Pagus of Hasbania

The pagus or gau of Hasbania (also spelled with variants such as Asbain, Haspinga) was a large early medieval territory in what is now eastern Belgium. It is now approximated by the modern French- and Dutch-speaking region called Hesbaye in French, or Haspengouw in Dutch—both being terms derived from the medieval one. Unlike many smaller pagi, Hasbania may never have corresponded to a single county, but already contained several in the 9th century. It is therefore described as a "Groẞgau" (large gau), like the Pagus of Brabant, by modern German historians such as Ulrich Nonn.

The green stars show early medieval records of places which were in the pagus of Hasbania. The shaded areas are modern provinces of Belgium and the Netherlands.

The Hesbaye region was a core agricultural territory for the early Franks who settled in the Roman Civitas Tungrorum, which was one of the main parts of early Frankish Austrasia, and later Lotharingia. The region was also culturally important, a central part of what is referred to in art history as the Mosan region. It contained a substantial Romanized population and the seat of a large bishopric, that played a role in converting northern Franks to Christianity, and played a major role in the secular administration of the area. The bishop's seat moved from the Roman capital at Tongeren to a new base at Liège, both of which were located in Hasbania.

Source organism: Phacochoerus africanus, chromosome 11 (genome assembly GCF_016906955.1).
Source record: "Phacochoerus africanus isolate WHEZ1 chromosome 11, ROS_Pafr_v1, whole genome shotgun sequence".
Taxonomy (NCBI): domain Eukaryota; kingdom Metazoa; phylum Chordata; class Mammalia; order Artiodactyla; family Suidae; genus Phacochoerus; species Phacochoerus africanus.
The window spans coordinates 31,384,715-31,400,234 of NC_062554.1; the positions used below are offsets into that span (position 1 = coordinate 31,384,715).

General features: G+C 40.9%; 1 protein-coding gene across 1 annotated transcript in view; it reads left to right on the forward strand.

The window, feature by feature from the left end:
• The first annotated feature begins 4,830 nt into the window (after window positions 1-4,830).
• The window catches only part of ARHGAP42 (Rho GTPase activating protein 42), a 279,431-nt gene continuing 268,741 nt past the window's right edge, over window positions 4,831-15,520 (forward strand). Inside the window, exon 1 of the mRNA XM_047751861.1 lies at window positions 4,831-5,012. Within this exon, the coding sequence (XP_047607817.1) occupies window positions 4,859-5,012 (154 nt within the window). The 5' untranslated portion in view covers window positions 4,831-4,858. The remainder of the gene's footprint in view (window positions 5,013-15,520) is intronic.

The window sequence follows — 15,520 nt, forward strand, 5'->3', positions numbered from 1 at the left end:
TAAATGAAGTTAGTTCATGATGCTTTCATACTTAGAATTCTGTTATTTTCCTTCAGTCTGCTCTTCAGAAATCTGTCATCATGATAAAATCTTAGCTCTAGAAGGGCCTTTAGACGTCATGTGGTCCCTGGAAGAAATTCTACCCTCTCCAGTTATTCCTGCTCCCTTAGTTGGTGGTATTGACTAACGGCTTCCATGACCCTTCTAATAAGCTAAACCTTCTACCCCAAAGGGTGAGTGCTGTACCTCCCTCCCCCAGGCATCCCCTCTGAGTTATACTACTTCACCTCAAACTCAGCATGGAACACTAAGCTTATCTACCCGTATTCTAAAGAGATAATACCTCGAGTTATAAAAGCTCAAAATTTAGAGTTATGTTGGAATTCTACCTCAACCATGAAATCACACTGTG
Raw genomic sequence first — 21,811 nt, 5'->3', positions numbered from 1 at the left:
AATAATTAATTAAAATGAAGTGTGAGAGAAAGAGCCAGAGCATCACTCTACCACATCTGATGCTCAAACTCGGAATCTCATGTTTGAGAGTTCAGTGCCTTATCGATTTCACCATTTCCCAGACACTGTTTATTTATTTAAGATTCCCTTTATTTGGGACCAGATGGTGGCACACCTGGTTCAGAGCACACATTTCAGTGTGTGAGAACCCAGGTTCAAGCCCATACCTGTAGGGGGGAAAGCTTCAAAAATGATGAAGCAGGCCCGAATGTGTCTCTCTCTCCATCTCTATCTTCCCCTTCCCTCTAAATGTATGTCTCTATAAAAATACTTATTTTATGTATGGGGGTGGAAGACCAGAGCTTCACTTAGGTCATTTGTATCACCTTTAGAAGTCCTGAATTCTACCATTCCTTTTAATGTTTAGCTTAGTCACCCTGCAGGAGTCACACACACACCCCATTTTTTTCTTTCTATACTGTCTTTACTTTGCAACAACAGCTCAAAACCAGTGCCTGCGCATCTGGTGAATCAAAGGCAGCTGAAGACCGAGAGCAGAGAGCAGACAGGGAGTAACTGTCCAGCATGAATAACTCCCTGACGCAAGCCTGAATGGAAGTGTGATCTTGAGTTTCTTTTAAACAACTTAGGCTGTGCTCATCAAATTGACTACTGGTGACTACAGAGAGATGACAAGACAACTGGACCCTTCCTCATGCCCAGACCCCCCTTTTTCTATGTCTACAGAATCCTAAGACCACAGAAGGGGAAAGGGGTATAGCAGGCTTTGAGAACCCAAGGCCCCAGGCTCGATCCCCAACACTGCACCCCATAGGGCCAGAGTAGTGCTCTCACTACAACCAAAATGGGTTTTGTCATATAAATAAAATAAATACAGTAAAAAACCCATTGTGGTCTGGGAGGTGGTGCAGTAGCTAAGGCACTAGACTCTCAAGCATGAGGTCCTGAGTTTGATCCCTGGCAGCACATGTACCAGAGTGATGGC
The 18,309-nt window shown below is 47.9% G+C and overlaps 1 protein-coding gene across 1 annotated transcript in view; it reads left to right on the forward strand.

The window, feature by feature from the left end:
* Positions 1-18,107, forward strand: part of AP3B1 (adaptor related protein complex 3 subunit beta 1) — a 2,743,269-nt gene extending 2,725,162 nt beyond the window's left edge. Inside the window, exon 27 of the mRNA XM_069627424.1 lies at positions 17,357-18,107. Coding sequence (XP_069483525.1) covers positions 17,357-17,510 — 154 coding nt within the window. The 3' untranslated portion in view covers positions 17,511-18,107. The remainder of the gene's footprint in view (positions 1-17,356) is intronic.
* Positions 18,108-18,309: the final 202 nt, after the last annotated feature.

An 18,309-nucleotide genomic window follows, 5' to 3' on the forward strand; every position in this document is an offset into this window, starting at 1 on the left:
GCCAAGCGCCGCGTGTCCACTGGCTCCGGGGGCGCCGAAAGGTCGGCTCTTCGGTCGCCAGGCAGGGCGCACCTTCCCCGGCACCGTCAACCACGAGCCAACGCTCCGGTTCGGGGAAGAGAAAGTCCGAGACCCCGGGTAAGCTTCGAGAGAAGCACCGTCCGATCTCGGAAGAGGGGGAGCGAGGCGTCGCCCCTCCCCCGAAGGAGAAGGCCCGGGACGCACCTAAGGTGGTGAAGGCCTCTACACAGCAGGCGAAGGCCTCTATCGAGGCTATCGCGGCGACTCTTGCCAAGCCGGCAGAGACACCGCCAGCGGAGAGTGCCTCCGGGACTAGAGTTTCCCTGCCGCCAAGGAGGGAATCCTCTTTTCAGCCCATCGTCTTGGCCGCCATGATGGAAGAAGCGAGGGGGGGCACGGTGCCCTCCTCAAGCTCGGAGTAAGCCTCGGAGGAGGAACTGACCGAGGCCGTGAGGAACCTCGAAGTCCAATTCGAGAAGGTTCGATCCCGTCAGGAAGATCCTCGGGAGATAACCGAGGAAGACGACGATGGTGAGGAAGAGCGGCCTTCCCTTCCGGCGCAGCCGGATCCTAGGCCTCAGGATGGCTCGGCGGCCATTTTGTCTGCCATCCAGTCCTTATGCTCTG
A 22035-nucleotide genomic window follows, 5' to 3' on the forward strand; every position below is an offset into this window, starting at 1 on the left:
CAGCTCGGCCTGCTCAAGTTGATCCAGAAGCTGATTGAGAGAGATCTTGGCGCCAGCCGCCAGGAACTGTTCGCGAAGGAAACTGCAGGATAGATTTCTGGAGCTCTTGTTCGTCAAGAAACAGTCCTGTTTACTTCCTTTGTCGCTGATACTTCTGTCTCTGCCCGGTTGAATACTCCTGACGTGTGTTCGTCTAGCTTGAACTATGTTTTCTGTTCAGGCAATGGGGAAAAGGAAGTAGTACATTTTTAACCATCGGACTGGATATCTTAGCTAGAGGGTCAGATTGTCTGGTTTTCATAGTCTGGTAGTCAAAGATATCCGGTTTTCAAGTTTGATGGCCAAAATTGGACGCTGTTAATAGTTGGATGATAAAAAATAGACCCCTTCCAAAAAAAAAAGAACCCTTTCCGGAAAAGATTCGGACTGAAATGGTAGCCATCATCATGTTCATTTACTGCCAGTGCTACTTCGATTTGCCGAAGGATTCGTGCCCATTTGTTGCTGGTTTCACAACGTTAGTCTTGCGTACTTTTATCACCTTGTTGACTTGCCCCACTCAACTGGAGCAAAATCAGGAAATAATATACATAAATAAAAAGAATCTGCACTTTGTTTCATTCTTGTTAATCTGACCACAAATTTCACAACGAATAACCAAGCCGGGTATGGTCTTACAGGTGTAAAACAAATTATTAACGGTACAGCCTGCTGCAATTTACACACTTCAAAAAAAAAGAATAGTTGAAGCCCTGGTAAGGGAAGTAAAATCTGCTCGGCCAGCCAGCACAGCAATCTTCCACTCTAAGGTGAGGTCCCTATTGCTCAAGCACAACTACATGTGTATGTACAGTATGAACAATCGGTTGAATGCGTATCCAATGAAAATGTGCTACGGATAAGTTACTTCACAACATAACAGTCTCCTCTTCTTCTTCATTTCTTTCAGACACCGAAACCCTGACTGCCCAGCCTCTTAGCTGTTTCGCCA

Geographically, this region centres around a fertile plateau, which has been an agricultural region since the Neolithic. It forms a watershed between the Meuse and Scheldt drainage basins. While in modern times "Hesbaye" and "Haspengouw" are geographical terms which are used for example in tourism and agriculture, and do not have the geo-political importance that they had in Late Antiquity or the early Middle Ages.